Tuesday, August 18, 2009

Climate change - some thoughts

I remain fascinated by people (like Malcolm Colless in today's Oz who use the Y2K issue as an example arguing for inaction on climate change. The reality of Y2K is that millions were spent on remediating IT systems and the massive web of correspondence that flowed up and down supply chains checking that people were taking action worked.

I worked with two large telcos over the period. Both identified and remedied Y2K flaws that would have rendered their systems inoperable had they not been fixed. And yes - every one of those issues may have been fixable after the fact - but the cumulative effect would have seen commerce grind to a standstill.

Climate change is very similar - once real evidence of global warming that is faster than warming we've seen before and promises to peak at temperatures far higher than we've seen before there will be no swift mediation available. And it is not as if any of the moves to cap and trade carbon deviate from good modern economic rationalist thinking about ow to manage a pollution scenaro - that is, get the market to trade in the right to pollute. The solutions of moves to renewable energy sources have other long term benefits - the real risk with running out of fossil fuels isn't when they run out it is when new demand exceeds new supply (the so called peak oil theory) which is far closer than running out.

(Malcolm also makes a side reference to the hole in the Ozone layer and that it is now shrinking - he conveniently forgets that there was a massive global remediation program on that - it was called banning CFCs, which have been completely taken out of use in aerosol cans, as refrigerants and in the manufacture of polystyrene. Actually the full story is a stunning example of what global action can achieve.)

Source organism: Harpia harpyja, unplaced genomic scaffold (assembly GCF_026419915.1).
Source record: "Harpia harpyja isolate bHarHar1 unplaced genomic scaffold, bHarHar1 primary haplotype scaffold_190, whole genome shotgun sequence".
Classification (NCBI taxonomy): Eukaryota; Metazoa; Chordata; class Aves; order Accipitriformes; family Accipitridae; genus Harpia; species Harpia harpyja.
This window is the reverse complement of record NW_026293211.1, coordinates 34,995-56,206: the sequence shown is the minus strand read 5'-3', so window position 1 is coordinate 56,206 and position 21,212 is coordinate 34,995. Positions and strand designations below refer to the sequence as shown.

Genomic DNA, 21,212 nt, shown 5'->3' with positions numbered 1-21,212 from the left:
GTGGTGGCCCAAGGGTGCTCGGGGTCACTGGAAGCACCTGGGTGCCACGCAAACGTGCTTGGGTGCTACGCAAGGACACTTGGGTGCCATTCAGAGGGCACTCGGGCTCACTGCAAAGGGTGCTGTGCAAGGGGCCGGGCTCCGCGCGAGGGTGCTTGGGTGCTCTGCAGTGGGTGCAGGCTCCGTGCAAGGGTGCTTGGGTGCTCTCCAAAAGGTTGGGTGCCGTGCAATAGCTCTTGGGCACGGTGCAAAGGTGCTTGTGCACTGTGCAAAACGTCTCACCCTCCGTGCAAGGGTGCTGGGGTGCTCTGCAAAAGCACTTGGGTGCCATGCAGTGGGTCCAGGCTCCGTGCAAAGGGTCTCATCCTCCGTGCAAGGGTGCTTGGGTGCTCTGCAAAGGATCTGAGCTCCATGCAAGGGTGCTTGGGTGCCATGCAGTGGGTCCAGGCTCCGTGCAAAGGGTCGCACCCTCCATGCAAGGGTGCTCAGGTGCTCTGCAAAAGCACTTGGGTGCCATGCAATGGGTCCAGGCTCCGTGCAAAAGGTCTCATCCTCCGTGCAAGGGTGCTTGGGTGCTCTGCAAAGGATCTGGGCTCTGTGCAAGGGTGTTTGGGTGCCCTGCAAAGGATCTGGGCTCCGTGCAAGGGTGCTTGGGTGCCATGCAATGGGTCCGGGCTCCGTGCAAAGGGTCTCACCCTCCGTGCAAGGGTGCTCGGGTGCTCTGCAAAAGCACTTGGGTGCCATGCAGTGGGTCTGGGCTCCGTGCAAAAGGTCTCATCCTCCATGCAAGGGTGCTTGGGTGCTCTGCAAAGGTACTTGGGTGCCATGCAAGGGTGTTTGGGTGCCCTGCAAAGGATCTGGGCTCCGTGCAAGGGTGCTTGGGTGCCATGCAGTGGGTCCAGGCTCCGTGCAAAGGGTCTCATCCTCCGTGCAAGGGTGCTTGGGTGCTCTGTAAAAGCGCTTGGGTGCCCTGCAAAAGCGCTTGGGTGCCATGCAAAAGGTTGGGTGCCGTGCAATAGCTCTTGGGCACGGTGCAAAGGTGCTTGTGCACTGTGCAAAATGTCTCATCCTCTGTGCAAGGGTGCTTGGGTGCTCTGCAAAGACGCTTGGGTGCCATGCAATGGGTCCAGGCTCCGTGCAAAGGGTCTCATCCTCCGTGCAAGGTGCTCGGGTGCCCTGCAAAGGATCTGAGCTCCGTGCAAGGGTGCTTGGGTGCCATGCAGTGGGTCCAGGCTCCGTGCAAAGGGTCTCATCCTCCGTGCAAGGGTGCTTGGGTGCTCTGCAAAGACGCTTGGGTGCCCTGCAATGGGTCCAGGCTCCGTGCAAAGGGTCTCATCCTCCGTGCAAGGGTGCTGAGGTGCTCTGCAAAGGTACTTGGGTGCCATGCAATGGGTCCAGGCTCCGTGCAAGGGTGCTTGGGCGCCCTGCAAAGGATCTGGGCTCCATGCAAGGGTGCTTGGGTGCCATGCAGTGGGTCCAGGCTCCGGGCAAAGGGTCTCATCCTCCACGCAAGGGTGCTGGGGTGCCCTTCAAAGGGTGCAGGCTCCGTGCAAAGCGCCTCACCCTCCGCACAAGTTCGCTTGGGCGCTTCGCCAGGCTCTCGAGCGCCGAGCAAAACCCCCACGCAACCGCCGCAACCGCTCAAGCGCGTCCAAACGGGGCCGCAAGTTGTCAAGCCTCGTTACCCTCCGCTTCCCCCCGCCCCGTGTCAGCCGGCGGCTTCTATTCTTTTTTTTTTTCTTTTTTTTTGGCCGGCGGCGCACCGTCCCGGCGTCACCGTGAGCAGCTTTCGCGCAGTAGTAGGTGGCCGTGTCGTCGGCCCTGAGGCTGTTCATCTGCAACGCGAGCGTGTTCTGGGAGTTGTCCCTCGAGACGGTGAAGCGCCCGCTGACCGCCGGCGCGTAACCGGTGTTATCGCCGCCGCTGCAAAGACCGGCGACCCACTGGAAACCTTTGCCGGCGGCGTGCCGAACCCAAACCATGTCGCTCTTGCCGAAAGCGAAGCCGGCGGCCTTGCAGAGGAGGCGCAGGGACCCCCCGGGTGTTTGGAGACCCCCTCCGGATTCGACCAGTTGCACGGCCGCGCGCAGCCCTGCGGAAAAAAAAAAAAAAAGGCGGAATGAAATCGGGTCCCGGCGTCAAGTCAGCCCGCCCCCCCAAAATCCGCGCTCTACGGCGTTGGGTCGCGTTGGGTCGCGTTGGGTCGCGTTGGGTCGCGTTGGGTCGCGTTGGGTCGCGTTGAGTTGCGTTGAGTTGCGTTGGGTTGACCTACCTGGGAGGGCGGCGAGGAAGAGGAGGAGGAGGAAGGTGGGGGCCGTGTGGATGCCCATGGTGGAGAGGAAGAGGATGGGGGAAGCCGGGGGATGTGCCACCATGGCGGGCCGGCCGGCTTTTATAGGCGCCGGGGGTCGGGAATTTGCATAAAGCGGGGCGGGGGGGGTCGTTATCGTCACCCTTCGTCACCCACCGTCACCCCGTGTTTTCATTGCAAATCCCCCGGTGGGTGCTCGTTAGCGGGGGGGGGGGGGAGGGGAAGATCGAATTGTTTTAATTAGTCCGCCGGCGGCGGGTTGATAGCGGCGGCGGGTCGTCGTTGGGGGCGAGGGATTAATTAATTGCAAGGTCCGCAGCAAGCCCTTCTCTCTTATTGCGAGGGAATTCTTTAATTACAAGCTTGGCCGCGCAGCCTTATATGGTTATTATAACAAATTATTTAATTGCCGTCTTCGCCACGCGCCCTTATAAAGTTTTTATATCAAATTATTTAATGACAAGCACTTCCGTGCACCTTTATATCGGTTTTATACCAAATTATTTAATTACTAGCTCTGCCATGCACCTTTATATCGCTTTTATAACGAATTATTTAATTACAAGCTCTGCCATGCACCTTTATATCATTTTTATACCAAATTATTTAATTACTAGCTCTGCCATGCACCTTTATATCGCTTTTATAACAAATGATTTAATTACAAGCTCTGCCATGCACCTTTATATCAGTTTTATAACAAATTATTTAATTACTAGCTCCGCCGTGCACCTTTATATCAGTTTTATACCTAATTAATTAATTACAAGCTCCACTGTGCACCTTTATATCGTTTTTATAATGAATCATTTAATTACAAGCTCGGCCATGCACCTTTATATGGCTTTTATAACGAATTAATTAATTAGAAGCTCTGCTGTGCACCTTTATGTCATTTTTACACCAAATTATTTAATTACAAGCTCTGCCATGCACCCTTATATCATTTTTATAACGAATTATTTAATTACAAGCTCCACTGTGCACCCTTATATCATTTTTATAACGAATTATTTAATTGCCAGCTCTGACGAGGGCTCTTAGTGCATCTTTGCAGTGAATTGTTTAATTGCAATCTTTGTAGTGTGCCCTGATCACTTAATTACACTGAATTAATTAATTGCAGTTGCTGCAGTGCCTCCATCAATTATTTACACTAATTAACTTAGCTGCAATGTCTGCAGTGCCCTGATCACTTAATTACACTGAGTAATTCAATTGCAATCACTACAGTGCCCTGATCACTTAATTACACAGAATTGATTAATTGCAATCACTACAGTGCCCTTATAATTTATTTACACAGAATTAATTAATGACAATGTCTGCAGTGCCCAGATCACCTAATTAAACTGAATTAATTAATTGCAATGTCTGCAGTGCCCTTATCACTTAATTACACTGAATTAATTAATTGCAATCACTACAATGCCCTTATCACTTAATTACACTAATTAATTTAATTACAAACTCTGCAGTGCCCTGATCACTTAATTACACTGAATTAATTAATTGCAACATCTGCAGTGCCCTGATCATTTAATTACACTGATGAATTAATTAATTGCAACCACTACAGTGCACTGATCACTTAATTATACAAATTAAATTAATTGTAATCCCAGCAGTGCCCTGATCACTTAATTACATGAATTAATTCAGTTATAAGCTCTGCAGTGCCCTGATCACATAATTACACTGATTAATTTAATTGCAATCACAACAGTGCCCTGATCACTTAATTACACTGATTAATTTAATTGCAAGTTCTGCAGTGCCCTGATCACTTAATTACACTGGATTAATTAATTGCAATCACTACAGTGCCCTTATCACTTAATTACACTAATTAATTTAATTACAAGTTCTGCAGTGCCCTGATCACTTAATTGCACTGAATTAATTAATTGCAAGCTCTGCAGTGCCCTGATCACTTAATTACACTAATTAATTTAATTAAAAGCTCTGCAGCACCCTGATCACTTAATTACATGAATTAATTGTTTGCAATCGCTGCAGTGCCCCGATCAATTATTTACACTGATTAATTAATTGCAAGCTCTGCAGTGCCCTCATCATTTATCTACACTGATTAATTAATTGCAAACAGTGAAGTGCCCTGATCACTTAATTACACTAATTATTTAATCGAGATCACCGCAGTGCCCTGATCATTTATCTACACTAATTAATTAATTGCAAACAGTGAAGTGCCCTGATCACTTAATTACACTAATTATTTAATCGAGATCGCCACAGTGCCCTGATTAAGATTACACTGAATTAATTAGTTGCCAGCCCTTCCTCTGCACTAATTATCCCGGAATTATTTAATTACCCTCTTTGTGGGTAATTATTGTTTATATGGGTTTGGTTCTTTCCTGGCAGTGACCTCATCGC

This piece from Malcolm followed a slightly more interesting piece from Miranda Devine in Saturday's SMH. Once you get past some of her nonsense she has some reasonable points.

The nonsense starts with a discussion of who did or did not participate or attend a Steve Fielding inspired "debate" at Parliament House. The biggest nonsesne was the idea that because only twelve attended the remaining parliamentarians were not prepared to devote the time to being informed. My sense is that every single one of them has already devoted far more than one hour to the subject. It is the height of Devine's arrogance and Fielding's stupidity that this "debate" could reach the level of being considered the definitive discussion.

Devine's second piece of stupidity is the old - we are only 1% of the problem so what we do doesn't matter. Stupid because everyone is only part of the problem.

Where she is right is in relating that to the Copenhagen discussion. What is the real benefit if we act and Copenhagen does nothing?

Australia, given its behaviour with Kyoto where we negotiated a really good deal for ourselves and then didn't sign, already lacks credibility in this forum. So the Devine strategy of only planning to legislate post Copenhagen will result in us really being voiceless.

There is a better alternative. That is to legislate before Copenhagen but to build in some kind of trigger that either delays the At taking effect until there is some positive outcome for Copenhagen, or requires the Act to be re-endorsed by the Parliament following Copenhagen.

Whatever course we take, it is time the deniers stopped thinking that inaction is an option.


For the record, I am not an expert on the Bill. I'm prepared to accept the fact that Wong has got it where it is as evidence that there is reasonable compromise (as also by the fact that neither the Greens nor Coalition are happy).

My view of climate change is that the theory is convincing, the evidence of (a) CO2 correlation to global temperatures and (b) massive ncreases in CO2 are enough to be concerned. That waiting for evidence of warming is like a general refusing to believe the intel of an invasion until he sees the first paratrooper land - by which time the skies and seas are full of the invasion force.

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